In my most recent guest post on the WRB Blog, “Nice Girls Still Finish Last,” I take on Lynn Povich’s much ballyhooed The Good Girls Revolt. Here’s a quote to get you going:
Let’s talk about anger—belly-down, no-holds-barred rage—the kind of anger expressed by seventies feminists once dubbed “bra-burning kooks” and “women’s libbers.” Lynn Povich’s 2012 The Good Girls Revolt: How the Women of Newsweek Sued Their Bosses and Changed the Workplace (now in paperback) has all the hallmarks of an epic battle of the sexes.
Unfortunately, her book is oddly muted, told from the perspective of a “pre-feminist” who seems caught between the thrill of working for a big magazine and the evidence piling up before her. It’s framed as a history of the first gender-discrimination suit filed against a major media company, complete with helpful explanations for those who’ve never encountered the phrase “male chauvinist pig.”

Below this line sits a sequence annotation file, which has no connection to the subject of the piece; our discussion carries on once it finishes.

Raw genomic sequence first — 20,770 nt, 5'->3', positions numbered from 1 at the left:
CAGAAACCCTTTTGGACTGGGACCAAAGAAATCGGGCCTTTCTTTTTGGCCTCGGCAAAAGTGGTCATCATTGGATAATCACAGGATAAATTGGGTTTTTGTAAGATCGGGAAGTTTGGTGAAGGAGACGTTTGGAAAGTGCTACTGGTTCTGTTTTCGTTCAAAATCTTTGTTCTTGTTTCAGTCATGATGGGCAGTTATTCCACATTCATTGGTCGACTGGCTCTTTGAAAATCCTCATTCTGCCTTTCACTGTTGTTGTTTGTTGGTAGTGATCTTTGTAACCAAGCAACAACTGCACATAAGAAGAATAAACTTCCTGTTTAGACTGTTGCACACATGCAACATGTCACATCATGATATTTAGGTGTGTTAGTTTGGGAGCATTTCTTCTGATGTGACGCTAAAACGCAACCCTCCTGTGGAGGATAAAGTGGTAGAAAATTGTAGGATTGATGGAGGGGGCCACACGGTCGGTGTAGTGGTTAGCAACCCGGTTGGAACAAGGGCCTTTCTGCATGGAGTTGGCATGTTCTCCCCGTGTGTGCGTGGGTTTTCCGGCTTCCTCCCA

Me, I’d start resuscitating kickass slogans about piggy behavior rather than backing away with a wrinkled nose….
If you haven’t seen “A Profound Absence,” the essay I wrote for WRB’s thirtieth anniversary in its November/December issue, then please check it out, too, and spread the word. I argue that female intellectuals are now largely missing voices in the mainstream cultural wars—a situation that eerily (and disturbingly) echoes what female journalists at Newsweek and other media outlets faced in the 1970s.
What comes around, goes around…yet isn’t it time for some things to disappear altogether? Yes indeed, but being “nice” has never gotten us where we want to go.